Ocean Acidification on a Crossroad - Enhanced Respiration, Upwelling, Increasing Atmospheric CO2, and their interactions in the northwestern Gulf of Mexico
The human society has had significant influence on the global ocean carbonate chemistry (aka ocean acidification or OA) through fossil fuel combustion, deforestation, and cement production over the past 250 years. In the coastal ocean however, other forcings such as continental nutrient input and physical oceanographic changes can have stronger impacts on both the magnitude of short-term variation and long-term trend in carbonate parameters (pH, carbonate saturation states). Among the NOAA designated Large Marine Ecosystems, the Gulf of Mexico (GOM) remains poorly understood in terms its current OA conditions, despite its ecological and economic significance. In the northwestern GOM (nwGOM), a decadal acidification has been observed in the shelf-slope region with the anthropogenic CO2 contributing to a smaller fraction of CO2 accumulation than that from metabolic production. This acidification effect is significantly greater than that in other tropical and subtropical areas. Unfortunately, whether the observed OA in this region represents a short-term phenomenon or a long-term trend is unknown. Given the fact that nutrient pollution through continental runoff is predicted to worsen due to enhanced hydrological cycle and that future upwelling may become stronger, both as a result of climate change, the nwGOM will likely experience more serious acidification while atmospheric CO2 level keeps increasing.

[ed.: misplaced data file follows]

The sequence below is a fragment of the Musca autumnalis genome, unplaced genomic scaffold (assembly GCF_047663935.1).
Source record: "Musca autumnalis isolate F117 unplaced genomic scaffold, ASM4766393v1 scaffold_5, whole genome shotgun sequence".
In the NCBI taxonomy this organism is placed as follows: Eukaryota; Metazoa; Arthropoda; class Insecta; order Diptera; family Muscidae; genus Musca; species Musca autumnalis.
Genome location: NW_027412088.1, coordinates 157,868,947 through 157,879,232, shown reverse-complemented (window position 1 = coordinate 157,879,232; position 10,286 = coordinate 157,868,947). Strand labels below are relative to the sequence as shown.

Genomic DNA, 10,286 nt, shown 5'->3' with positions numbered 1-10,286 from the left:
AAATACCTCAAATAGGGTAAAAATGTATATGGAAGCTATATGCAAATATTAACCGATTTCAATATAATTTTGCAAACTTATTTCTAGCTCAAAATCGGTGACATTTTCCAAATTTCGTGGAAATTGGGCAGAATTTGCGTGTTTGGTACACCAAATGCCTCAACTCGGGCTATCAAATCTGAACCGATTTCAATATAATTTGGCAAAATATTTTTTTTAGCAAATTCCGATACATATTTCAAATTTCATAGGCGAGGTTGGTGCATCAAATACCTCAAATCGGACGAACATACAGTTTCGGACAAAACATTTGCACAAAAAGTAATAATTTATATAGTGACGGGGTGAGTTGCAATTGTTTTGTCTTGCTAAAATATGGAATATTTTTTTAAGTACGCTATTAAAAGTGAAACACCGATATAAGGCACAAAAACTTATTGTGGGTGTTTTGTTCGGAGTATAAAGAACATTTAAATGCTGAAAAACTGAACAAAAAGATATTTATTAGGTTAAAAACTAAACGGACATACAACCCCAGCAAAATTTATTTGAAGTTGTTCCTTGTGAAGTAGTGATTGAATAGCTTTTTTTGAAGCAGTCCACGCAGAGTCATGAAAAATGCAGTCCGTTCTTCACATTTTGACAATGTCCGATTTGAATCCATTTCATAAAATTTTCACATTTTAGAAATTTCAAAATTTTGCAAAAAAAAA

Collaborating with colleauges from NOAA Atlantic Oceanographic and Meteorological Laboratory, Texas A&M University, the Gulf of Mexico Coast Ocean Observing System, and Texas A&M University-Corpus Christi, we will investigate spatial and temporal changes in carbonate chemistry signals in the northwestern Gulf of Mexico for the optiminzation of ocean acidification monitoring effort in this region.